Like many large enterprise software companies, products and services go through a series of evolutions. Some phases change often, some remain the same for a little bit too long. In the case of the Interconnectivity and Hybrid Networking suite of services, the latter was true when I joined. As a brand new design system was being released, we had the opportunity not only to refresh the design but also to rethink the current user experience as a whole. Out with the old, in with the new new.
The Interconnectivity suite of services is a complicated one. The intricate combination of manual physical setup and virtual processes made automation virtually impossible without a complete overhaul of the system itself. Not an easy proposition to make as a brand new member at IBM. Because you know what they say, "time is money."
While completely changing how a user can 'provision' this service wasn't entirely on the table, there was plenty of room to rethink how the user perceives their experience. Some actions were updated to provide better feedback and set clear expectations, while others helped to simulate a more seamless user experience without the expensive makeover in the backend.
TEAM OF DESIGNERS
YEARS TO ACCOMPLISH
SERVICES IN THE SUITE
Fresh start, fresh eyes
The benefit of being brand new to an organization is being able to see things without bias and you could say that when I was immediately tasked with overhauling the Interconnectivity suite, I had no idea what I was doing.
My first step was just to learn as much as I could from the previous design team, the SMEs and some trusted users, through some deep-dive workshops and brainstorming sessions. I gathered the information about the existing user experiences, the pain points, and the unmet desires from the users and our teams and began to identify the holes. Based on the findings, I presented back my team's theories on how these issues may be addressed back to the offering managers and development team to make sure we were in alignment.
Clear expectations. Full carts. Can't lose.
The primary issue we found in the existing product was that it left much to the imagination for the user and set zero expectations for what is happening or should happen next. For example, the Direct Link service is a physical connection from a user's on-premise resources to data centers that provide secure connectivity to their cloud resources. Because of the substantial amount of effort it takes to set this up, it is a costly service that cannot be easily undone with the click of a button. Users were required to set up a support ticket, wait for a response (that did not get forwarded to their email), and provide documentation and approvals outside of the ticket portal. Talk about complicated. With thousands of dollars per month to run these services, errors and expectations are much more important to lay out to ensure satisfaction.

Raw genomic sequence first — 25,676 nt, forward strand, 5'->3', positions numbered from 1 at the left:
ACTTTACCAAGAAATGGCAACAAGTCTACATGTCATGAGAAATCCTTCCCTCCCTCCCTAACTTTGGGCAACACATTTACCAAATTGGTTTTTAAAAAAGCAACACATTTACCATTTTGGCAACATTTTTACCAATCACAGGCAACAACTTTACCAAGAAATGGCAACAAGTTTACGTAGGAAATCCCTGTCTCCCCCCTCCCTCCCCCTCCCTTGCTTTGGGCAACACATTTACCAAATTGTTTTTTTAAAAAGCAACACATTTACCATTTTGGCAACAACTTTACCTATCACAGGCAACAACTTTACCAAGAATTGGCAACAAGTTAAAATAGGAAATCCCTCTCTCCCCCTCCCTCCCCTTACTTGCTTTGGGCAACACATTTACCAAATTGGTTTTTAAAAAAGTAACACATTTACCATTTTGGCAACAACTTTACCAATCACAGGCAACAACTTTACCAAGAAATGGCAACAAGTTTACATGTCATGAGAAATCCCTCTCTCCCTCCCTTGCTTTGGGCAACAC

So we asked, how might we assure the user that their actions were accurately and securely captured while also setting the proper expectation for what comes next?
For every action, a reaction
It may sound obvious, but creating an equal reaction to every action that the user takes provides confirmation that they have effectively done what they set out to do and that they should expect the next step. The product lacked this before the redesign, so we made sure that configuring the service and choosing to activate it had clear responses and feedback.
Fake it til you automate it
As mentioned, unfortunately there is a lot about the manual nature of the process that we couldn't change. What we could change, however, was how the process was perceived by the user. We took notions from truly automated digital experiences and provided those cues in our flow - even though it required manual or human triggers.
It feels oversimplified to say, if you need to explain something - make it easy to find. Instead of burying information in the docs for users to go on a wild goose chase, we took every opportunity to put front and center the guidance they need when and where they need it. Not rocket science, but definitely had major results.
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